When we got to the end of her pretend day, she said she was hungry. I summarized that she had to eat dinner but she only had one spoon left. If she cooked, she wouldn’t have enough energy to clean the pots. If she went out for dinner, she might be too tired to drive home safely. Then I also explained, that I didn’t even bother to add into this game, that she was so nauseous, that cooking was probably out of the question anyway. So she decided to make soup, it was easy. I then said it is only 7pm, you have the rest of the night but maybe end up with one spoon, so you can do something fun, or clean your apartment, or do chores, but you can’t do it all.
I rarely see her emotional, so when I saw her upset I knew maybe I was getting through to her. I didn’t want my friend to be upset, but at the same time I was happy to think finally maybe someone understood me a little bit. She had tears in her eyes and asked quietly “Christine, How do you do it? Do you really do this everyday?” I explained that some days were worse then others; some days I have more spoons then most. But I can never make it go away and I can’t forget about it, I always have to think about it. I handed her a spoon I had been holding in reserve. I said simply, “I have learned to live life with an extra spoon in my pocket, in reserve. You need to always be prepared.”
Its hard, the hardest thing I ever had to learn is to slow down, and not do everything. I fight this to this day. I hate feeling left out, having to choose to stay home, or to not get things done that I want to. I wanted her to feel that frustration. I wanted her to understand, that everything everyone else does comes so easy, but for me it is one hundred little jobs in one. I need to think about the weather, my temperature that day, and the whole day’s plans before I can attack any one given thing. When other people can simply do things, I have to attack it and make a plan like I am strategizing a war. It is in that lifestyle, the difference between being sick and healthy. It is the beautiful ability to not think and just do. I miss that freedom. I miss never having to count “spoons”.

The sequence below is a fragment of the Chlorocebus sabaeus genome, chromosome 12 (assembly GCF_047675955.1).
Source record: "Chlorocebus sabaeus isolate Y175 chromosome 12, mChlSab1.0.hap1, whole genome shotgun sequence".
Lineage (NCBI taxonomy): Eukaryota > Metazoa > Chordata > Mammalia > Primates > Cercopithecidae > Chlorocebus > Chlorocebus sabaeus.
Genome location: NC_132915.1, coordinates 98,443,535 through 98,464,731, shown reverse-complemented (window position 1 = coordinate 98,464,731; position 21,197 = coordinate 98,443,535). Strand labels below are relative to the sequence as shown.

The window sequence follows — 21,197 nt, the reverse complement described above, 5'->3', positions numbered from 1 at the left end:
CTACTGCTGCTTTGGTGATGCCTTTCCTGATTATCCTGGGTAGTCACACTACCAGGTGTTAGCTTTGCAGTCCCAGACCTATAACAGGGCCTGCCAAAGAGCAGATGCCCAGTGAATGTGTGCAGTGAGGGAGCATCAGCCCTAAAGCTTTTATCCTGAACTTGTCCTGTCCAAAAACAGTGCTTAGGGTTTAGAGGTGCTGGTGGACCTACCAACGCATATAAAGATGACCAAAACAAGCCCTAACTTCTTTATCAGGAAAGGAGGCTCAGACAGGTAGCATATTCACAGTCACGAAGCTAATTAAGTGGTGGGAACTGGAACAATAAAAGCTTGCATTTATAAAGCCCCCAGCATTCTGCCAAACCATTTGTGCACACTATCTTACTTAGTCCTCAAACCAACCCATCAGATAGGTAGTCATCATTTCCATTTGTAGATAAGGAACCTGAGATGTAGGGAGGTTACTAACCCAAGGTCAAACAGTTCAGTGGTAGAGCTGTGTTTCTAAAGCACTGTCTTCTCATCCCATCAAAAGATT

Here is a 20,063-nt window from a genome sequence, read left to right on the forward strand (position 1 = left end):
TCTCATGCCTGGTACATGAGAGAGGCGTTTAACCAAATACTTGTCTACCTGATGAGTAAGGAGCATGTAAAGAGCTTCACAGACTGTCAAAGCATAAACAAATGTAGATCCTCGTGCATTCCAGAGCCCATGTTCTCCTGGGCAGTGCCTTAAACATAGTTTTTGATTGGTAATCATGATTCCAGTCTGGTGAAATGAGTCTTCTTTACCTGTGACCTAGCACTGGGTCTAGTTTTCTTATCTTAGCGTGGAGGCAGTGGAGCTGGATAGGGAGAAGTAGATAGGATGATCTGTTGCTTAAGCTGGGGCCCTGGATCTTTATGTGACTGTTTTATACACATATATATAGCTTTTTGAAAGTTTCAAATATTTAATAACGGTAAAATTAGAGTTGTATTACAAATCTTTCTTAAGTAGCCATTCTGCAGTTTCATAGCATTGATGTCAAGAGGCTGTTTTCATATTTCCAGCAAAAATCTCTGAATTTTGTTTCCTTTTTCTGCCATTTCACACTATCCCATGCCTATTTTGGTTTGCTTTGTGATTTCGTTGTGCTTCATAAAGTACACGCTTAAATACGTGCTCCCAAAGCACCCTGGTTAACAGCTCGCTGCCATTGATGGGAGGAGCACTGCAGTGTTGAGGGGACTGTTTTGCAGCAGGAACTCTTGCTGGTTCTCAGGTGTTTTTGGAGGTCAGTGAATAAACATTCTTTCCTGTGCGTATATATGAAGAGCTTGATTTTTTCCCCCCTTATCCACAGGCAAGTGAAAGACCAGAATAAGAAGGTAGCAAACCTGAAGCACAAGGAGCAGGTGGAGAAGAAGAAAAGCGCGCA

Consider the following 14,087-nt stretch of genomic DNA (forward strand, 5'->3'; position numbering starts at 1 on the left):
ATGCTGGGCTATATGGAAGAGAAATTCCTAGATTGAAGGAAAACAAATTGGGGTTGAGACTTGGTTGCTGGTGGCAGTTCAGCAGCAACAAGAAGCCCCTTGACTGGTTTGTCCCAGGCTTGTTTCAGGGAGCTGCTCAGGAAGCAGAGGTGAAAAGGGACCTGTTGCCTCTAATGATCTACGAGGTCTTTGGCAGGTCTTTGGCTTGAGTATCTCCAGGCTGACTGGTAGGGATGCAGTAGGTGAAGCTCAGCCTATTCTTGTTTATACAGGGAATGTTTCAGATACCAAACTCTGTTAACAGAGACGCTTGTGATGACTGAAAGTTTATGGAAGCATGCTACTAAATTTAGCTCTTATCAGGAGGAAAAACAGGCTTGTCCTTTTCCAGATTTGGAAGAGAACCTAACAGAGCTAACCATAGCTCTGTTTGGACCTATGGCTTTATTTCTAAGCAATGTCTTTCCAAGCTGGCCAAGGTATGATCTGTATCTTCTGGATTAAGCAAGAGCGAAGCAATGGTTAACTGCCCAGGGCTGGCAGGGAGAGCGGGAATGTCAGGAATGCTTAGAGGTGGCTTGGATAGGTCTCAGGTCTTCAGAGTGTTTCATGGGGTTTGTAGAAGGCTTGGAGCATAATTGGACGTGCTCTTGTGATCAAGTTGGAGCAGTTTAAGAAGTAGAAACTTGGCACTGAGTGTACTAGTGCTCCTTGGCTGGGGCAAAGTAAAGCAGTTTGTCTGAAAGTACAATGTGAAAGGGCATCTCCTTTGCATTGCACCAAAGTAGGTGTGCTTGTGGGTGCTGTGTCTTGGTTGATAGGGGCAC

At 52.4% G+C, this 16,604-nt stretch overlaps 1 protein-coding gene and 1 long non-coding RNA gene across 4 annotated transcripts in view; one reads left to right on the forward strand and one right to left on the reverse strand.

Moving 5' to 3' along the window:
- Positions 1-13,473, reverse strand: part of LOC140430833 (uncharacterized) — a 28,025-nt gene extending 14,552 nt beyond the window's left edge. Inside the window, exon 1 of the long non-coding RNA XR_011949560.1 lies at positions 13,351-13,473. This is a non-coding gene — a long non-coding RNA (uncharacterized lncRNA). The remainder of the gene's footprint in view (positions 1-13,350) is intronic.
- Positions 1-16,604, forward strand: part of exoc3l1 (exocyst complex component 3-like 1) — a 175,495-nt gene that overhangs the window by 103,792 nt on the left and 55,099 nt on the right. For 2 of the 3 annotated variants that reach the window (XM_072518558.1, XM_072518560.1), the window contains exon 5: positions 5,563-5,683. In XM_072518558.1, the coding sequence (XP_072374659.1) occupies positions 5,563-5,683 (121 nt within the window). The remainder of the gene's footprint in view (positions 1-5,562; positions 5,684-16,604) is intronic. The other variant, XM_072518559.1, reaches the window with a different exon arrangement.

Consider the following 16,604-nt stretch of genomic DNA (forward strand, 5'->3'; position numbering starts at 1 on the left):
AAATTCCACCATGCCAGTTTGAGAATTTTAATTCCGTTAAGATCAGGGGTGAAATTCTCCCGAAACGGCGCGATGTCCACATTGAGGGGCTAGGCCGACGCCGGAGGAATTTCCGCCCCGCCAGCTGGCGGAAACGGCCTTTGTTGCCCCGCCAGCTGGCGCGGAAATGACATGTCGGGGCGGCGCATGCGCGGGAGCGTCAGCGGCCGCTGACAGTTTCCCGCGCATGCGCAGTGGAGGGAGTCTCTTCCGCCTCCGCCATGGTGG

After we were emotional and talked about this for a little while longer, I sensed she was sad. Maybe she finally understood. Maybe she realized that she never could truly and honestly say she understands. But at least now she might not complain so much when I can’t go out for dinner some nights, or when I never seem to make it to her house and she always has to drive to mine. I gave her a hug when we walked out of the diner. I had the one spoon in my hand and I said “Don’t worry. I see this as a blessing. I have been forced to think about everything I do. Do you know how many spoons people waste everyday? I don’t have room for wasted time, or wasted “spoons” and I chose to spend this time with you.”
Ever since this night, I have used the spoon theory to explain my life to many people. In fact, my family and friends refer to spoons all the time. It has been a code word for what I can and cannot do. Once people understand the spoon theory they seem to understand me better, but I also think they live their life a little differently too. I think it isn’t just good for understanding Lupus, but anyone dealing with any disability or illness. Hopefully, they don’t take so much for granted or their life in general. I give a piece of myself, in every sense of the word when I do anything. It has become an inside joke. I have become famous for saying to people jokingly that they should feel special when I spend time with them, because they have one of my “spoons”.
© Christine Miserandino
*We have English, Spanish, French and Hebrew translations of “The Spoon Theory” available.